Stop talking and type: comparing virtual and face-to-face mentoring in an epistemic game ARTICLE
Journal of Computer Assisted Learning Volume 31, Number 6, ISSN 1365-2729 Publisher: Wiley
Research has shown that computer games and other virtual environments can support significant learning gains because they allow young people to explore complex concepts in simulated form. However, in complex problem-solving domains, complex thinking is learned not only by taking action, but also with the aid of mentors who provide guidance in the form of questions, instructions, advice, feedback and encouragement. In this study, we examine one context of such mentoring to understand the impact of replacing face-to-face interactions between mentors and students with virtual, chat-based interactions. We use pre- and post-measures of learning and a post-measure of engagement, as well as epistemic network analysis (ENA), a novel quantitative method, to examine student and mentor discourse. Our results suggest that mentoring via online chat can be as effective as mentoring face-to-face in appropriately structured contexts more generally – and that ENA may be a useful tool for assessing student and mentor discourse in the context of learning interactions.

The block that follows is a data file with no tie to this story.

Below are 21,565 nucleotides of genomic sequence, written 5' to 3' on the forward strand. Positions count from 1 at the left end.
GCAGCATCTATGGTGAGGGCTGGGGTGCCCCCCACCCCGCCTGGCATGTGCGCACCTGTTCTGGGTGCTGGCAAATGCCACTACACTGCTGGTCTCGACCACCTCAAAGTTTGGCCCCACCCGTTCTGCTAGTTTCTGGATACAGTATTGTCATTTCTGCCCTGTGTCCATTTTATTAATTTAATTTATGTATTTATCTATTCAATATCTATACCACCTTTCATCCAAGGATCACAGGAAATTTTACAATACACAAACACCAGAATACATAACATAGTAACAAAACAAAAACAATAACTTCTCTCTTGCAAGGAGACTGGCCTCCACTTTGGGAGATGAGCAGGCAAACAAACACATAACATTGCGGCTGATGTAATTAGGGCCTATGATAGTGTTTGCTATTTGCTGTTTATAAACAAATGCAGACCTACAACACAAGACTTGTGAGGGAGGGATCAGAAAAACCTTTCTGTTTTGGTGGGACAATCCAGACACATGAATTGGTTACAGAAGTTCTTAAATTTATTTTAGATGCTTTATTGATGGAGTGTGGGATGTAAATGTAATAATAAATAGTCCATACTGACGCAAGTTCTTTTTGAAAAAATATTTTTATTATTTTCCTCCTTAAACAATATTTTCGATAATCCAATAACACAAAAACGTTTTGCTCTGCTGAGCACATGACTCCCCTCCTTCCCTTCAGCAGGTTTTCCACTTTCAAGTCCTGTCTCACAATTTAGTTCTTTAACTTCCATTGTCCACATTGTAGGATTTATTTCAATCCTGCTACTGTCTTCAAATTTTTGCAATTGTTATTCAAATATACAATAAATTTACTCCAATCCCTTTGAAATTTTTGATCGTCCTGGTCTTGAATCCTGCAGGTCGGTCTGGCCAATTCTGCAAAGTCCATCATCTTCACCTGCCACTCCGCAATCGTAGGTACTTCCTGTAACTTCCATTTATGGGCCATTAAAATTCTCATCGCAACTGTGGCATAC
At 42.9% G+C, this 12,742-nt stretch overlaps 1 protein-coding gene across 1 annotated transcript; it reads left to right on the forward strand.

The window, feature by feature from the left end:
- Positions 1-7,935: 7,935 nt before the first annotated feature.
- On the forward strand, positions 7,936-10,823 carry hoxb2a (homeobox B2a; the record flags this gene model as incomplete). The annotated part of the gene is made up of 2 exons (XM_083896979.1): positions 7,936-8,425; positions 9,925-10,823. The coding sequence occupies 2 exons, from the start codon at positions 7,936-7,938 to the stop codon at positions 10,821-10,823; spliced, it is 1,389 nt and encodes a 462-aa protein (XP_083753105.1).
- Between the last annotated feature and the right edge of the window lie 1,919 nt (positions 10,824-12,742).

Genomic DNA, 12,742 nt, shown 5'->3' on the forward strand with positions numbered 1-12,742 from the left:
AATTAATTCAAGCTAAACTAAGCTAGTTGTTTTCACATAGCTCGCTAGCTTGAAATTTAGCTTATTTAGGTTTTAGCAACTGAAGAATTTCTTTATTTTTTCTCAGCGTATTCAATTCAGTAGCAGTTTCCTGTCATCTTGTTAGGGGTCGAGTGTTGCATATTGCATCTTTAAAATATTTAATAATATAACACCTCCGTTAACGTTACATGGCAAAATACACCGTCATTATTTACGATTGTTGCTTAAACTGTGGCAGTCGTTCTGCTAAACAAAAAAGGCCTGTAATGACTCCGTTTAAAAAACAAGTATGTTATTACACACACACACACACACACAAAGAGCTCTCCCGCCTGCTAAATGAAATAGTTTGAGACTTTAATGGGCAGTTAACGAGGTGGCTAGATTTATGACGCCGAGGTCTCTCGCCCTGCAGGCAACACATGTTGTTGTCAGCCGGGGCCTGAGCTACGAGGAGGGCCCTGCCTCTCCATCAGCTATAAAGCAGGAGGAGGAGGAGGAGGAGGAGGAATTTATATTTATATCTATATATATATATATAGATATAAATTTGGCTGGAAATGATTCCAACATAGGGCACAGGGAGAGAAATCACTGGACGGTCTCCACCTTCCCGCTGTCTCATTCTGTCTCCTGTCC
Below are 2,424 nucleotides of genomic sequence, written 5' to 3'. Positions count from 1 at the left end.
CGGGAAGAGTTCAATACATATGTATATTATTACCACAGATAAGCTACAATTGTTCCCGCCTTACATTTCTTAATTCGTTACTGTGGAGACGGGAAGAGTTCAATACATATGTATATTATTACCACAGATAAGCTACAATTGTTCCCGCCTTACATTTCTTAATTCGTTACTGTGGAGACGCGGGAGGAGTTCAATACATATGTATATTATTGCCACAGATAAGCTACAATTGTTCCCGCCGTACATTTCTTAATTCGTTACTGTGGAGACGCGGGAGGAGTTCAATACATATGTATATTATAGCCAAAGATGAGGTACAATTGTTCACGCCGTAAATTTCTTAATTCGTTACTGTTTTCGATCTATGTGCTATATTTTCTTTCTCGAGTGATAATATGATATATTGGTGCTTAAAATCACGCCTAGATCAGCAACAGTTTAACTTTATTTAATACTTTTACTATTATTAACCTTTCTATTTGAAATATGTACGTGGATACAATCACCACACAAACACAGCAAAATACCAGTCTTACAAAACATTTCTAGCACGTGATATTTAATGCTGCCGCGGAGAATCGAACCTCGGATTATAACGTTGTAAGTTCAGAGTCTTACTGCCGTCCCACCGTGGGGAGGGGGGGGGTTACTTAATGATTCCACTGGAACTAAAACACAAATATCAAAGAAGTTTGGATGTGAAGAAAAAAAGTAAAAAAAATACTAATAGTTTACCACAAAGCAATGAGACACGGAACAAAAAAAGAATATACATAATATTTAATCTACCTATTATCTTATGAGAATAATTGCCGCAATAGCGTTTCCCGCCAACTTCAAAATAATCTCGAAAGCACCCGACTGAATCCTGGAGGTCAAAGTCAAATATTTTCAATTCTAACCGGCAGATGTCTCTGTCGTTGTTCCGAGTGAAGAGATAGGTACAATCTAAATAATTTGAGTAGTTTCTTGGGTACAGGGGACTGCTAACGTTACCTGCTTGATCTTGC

Bagley, E.A. & Shaffer, D.W. (2015). Stop talking and type: comparing virtual and face-to-face mentoring in an epistemic game. Journal of Computer Assisted Learning, 31(6), 606-622. Wiley.
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